Posted by athomeatfenway on August 25, 2009
Dustin and Kelli have something better than a Championship.
You delivered a Championship and the ROY Award in your first year.
You won the A.L. MVP Award in your second.
What do you do for an encore ?
If you are Dustin Pedroia and your wife, Kelli, you top it all and have a little baby on August 18.
You go immediately on a tear, batting .476 with 5 runs, 4 RBI and 2 stolen bases in the next 5 games. You prove the continuum of life itself will drive you.
Maybe Dustin’s streak foreshadows good things for Dylan’s own baseball career.
No doubt, Dustin is even now thinking about what he will teach Dylan, what words he will use to inspire him, push him.
There are many reasons for optimism here.
Little Dylan Pedroia has the same birthday as Roberto Clemente.
Forgetting for a moment that Denis Leary, Fat Lever and Masta Killa also were born on August 18, I would say that Dylan’s birthday definitely improves his chances of going pro.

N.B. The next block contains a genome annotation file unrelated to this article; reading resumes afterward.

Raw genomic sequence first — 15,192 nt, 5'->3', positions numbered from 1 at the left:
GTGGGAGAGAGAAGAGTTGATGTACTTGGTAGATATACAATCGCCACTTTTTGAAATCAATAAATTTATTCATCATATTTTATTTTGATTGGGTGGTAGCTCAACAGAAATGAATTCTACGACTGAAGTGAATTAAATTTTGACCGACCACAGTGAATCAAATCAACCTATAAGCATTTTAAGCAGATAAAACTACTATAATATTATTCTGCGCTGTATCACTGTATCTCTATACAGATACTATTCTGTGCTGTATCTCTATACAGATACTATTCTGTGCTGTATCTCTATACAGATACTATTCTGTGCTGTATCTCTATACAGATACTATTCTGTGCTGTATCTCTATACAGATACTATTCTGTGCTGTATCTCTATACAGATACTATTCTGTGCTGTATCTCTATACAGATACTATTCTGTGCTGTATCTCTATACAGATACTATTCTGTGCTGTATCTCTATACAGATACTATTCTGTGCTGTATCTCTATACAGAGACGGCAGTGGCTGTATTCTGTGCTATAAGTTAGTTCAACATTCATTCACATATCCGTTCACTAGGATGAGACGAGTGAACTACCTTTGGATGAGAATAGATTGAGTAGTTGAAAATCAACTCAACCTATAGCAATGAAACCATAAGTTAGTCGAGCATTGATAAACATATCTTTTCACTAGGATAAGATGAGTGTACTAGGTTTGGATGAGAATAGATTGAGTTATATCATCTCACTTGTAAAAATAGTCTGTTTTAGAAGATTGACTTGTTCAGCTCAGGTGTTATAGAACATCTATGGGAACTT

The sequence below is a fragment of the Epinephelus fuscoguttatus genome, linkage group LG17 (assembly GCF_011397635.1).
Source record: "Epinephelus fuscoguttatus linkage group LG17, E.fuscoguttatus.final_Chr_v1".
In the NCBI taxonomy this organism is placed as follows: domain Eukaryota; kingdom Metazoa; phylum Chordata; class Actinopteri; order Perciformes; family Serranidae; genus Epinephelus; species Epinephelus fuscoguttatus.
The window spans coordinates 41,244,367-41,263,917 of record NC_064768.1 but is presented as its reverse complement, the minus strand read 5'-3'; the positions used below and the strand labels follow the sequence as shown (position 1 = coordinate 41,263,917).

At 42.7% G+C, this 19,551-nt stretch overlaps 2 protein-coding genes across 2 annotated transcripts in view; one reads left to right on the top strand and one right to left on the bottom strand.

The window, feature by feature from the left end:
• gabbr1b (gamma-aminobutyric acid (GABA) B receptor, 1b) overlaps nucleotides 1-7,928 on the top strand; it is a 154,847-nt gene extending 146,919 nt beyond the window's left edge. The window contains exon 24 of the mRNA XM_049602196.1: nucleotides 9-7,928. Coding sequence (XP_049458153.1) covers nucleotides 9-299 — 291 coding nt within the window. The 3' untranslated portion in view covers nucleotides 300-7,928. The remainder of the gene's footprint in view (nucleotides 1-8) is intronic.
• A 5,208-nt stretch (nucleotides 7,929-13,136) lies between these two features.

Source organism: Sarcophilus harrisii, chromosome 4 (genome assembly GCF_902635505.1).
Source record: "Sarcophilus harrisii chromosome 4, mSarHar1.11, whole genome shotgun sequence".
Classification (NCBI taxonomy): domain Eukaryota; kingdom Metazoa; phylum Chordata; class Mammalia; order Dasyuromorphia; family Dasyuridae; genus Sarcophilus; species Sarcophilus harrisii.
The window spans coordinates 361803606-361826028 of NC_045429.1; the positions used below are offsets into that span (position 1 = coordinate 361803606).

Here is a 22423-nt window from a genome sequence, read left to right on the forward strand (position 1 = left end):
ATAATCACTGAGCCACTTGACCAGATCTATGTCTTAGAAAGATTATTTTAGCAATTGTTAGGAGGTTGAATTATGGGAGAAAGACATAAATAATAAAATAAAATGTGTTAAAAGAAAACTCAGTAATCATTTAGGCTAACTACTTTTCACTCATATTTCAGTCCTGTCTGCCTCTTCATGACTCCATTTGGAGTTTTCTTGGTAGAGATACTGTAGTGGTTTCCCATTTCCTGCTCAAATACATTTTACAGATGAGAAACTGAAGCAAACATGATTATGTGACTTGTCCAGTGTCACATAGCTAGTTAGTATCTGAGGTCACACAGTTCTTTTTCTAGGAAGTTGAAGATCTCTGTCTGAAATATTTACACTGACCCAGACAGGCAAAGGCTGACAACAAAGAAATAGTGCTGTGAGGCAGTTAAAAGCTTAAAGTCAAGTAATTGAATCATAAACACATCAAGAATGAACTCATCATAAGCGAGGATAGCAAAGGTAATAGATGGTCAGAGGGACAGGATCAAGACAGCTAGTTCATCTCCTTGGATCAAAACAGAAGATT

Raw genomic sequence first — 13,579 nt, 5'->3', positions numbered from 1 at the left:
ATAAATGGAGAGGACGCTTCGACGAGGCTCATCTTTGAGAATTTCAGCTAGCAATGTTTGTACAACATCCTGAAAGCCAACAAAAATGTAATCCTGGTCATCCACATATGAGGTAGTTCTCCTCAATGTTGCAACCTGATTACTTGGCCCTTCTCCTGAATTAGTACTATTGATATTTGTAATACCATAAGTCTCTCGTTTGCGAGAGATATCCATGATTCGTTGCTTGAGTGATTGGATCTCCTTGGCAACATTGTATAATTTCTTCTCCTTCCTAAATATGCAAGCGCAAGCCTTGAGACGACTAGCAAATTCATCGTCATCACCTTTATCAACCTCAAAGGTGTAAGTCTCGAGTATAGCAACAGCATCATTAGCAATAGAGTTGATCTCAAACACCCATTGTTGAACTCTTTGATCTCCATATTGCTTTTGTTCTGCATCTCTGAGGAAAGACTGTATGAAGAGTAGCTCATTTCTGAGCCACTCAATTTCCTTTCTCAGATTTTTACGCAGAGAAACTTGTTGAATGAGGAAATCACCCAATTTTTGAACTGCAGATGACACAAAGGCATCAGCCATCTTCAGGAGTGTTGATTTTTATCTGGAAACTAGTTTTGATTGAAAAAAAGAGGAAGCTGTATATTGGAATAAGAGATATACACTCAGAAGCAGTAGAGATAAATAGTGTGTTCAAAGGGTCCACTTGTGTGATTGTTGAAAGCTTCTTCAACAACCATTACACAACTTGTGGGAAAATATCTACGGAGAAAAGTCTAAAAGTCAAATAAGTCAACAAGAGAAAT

And Dylan’s gene pool is up to the challenge. Grandpa was a fine ballplayer.
Grandma, who was an amateur tennis champion in her teens, is the genetic map to Dustin’s tremendous eye-hand coordination and competitiveness.
Dylan may have a shot.
The precedents of multi-generation MLB’ers are multiple.
There have been over 100 Father-Son combinations, including, but not limited to: Max and Hal Lanier, Todd & Randy Hundley, Jim & Queenie O’Rourke, Connie & Earle Mack, Tito & Terry Francona, Jim and Mike Hegan, The Bagbys, The Armas men, The Stottlemyres, The Alomars, The Alous, The Barfields, and The Bannisters, The Sislers and The Gwynns.
Then there are the ones you know by their first names.
Barry and Bobby. They combined for 1,094 HR’s, 4,891 hits, 975 stolen bases and 10,000 tons of ego. Not counting Barry’s cousin, Reggie Jackson.
Cecil & Prince. Will they challenge the Bonds family ? They sit at 466 HR’s and are in no way related to Fielder Jones of the 1906 White Sox.